Everybody wants to save on car insurance. But most people can’t figure out how to do it without either reducing coverage or increasing the deductibles. We got some better advice from a seasoned insurance expert who’s worked with dozens of major insurance companies.
Insurance laws vary by state, so some of these cost-saving methods may not apply in your area. But if you follow these tips, you should be able to save an average of $300 per year, or possibly more, on your car insurance. We’ll work with a model of a two-car household with two 57-year-old adults and one college-age driver. This household’s annual premium is $2,300 based on one accident and one speeding ticket.
You pay lots extra if you’re paying your car insurance monthly. Find out the least expensive pay-period— usually six months. If you have the cash, you could save even more money by paying the full year’s premium in advance (check with your agent).
Some companies offer attractive incentives for paying the invoice within 10 days, rather than taking the full 30 days. We’re not telling you to pay your mortgage late so you can pay the insurance company early. But if your insurer offers a “prompt pay” discount (ask for one), it may be worth your while to reprioritize your bill payment schedule. If you’re temporarily short on cash, it may even make sense to pay with your credit card.
Most insurance companies offer a discount for each driver 55 and older who takes an authorized driver safety education program (some states mandate this discount). The initial course is eight hours, and some companies (and states) allow you to take a four-hour online version. Classroom rates vary. You’ll be a safer driver and can pocket the savings every year. For more information, contact your insurance agent, AARP, AAA or your local adult education center, or search the Internet for “senior driver”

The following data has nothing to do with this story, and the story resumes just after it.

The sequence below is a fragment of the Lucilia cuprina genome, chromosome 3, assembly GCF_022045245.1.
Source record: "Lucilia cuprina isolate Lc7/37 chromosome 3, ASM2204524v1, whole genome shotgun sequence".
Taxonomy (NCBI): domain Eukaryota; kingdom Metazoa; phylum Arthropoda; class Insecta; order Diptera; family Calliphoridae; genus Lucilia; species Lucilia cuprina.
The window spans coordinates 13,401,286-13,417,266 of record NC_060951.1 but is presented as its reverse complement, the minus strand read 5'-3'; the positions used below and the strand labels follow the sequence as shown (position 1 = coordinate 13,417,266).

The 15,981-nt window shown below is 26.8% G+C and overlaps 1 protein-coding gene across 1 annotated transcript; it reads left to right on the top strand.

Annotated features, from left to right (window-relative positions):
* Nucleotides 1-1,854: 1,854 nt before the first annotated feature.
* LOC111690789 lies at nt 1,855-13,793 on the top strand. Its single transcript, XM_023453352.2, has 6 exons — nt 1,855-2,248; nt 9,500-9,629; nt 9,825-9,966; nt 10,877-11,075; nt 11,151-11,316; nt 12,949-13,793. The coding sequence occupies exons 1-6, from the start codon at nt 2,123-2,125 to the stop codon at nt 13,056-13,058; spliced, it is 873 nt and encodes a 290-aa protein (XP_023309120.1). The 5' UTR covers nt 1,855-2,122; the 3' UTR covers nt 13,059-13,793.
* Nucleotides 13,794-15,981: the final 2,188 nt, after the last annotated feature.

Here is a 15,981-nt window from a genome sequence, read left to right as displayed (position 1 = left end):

This one’s a no-brainer. If your kid is away at college, minus the family car, your insurance rates will be lower. Tell your agent that your kid is at school and work out arrangements for those few days when he or she is home. If your student has a car at school, you should still notify your agent. The rates may be lower based on the school’s location.
If you drive 20 miles to work every day, you’re paying a higher premium than people who drive only 5 miles. So if you get a new job closer to home, tell your agent immediately. Also, if you’re lucky enough to retire, tell your agent so they can reclassify you as a “pleasure driver.” You’ll see a drop in your premiums in both cases.
Insurance companies check your driving record regularly and increase your premium on the very next bill if they find a traffic violation. But they’re not always so quick to reduce your premium later when the violation falls off your record. So keep track of the dates of your tickets and ask for a reduction once your record is “clean” (usually three years, but check with your state’s Department of Motor Vehicles).